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  • The Common Good of Business: Addressing a Challenge Posed by «Caritas in Veritate». [REVIEW]Alejo José G. Sison & Joan Fontrodona - 2011 - Journal of Business Ethics 100 (S1):99-107.
    Caritas in Veritate (CV) poses a challenge to the business community when it asks for “a profoundly new way of understanding business enterprise” (CV 40). The paper proposes the concept of the “common good” as a starting point for the discussion and sketches a definition of the common good of business as the path toward an answer for this challenge. Building on the distinction between the material and the formal parts of the common good, the authors characterize profit as the (...)
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  • Thomas Aquinas on Justice as a Global Virtue in Business.Claus Dierksmeier & Anthony Celano - 2012 - Business Ethics Quarterly 22 (2):247-272.
    Today’s globalized economy cannot be governed by legal strictures alone. A combination of self-interest and regulation is not enough to avoid the recurrence of its systemic crises. We also need virtues and a sense of corporate responsibility in order to assure the sustained success of the global economy. Yet whose virtues shall prevail in a pluralistic world? The moral theory of Thomas Aquinas meets the present need for a business ethics that transcends the legal realm by linking the ideas of (...)
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  • Unexpected Lives: The Intersection of Islam and Arab Women’s Entrepreneurship.Hayfaa A. Tlaiss & Maura McAdam - 2020 - Journal of Business Ethics 171 (2):253-272.
    This paper explores how Islam is understood by Muslim women entrepreneurs and considers its influence on their entrepreneurial experiences in the country-specific context of Lebanon. In so doing, we adopt a qualitative interpretative approach, drawing upon 21 in-depth, semi-structured interviews with women entrepreneurs. Accordingly, we present empirical evidence detailing how Muslim women entrepreneurs utilise various aspects and teachings of Islam to make sense of their entrepreneurial decisions. We thus provide insight into how women’s entrepreneurship interlocks with Islamic teachings and the (...)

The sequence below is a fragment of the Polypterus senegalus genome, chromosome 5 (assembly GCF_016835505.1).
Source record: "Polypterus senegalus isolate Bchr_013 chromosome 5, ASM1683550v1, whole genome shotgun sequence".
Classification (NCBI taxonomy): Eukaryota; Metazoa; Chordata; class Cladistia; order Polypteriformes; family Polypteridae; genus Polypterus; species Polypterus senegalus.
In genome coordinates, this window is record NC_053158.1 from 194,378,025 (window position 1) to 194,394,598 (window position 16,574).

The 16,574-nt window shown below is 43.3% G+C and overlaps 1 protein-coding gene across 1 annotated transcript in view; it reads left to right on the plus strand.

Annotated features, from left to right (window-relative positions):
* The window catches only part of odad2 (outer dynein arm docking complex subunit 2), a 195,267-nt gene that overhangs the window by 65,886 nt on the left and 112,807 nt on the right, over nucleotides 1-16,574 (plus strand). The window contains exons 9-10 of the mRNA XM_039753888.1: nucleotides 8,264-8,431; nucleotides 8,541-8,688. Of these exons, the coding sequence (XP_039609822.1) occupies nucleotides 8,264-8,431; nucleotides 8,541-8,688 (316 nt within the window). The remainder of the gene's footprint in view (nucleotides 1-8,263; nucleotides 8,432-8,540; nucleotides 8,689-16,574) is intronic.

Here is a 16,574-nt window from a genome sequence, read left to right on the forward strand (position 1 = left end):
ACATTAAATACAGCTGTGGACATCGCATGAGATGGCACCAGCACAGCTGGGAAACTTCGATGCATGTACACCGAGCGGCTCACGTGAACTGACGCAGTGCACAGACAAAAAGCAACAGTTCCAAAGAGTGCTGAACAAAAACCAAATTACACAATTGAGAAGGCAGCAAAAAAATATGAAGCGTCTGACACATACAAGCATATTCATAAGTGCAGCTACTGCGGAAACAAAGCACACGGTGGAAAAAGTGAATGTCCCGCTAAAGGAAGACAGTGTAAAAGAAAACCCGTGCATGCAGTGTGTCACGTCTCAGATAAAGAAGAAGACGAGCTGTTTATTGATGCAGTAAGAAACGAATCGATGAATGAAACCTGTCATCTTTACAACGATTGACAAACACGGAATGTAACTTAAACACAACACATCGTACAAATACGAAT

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  • Christian Ethics and Spirituality in Leading Business Organizations: Editorial Introduction.Domènec Melé & Joan Fontrodona - 2017 - Journal of Business Ethics 145 (4):671-679.
    Christian ethics applied to economics and business has a long tradition. This dates back at least to the thirteenth century, with noteworthy developments in the four following centuries and again in the last century. Christian faith and reason intertwine to bring about principles, criteria, and guidelines for action and a set of virtues with relevance for economic activity. Christian spirituality, with 2000 years of history, has been embedded in Christianity from its beginning, but the application to modern business activity is (...)
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  • Corporate Sustainability: Toward a Theoretical Integration of Catholic Social Teaching and the Natural-Resource-Based View of the Firm.Horacio E. Rousseau - 2017 - Journal of Business Ethics 145 (4):725-737.
    Even though management scholars have offered several views on the process of corporate sustainability, these efforts have focused mainly on the technical aspects of sustainability while omitting the fundamental role played by individual moral competences. Therefore, previous work offers an incomplete and somewhat reductionist view of corporate sustainability. In this article, we develop a holistic framework of corporate sustainability in which both the moral and technical aspects of sustainability are considered. We do so by integrating the ethical, normative perspective of (...)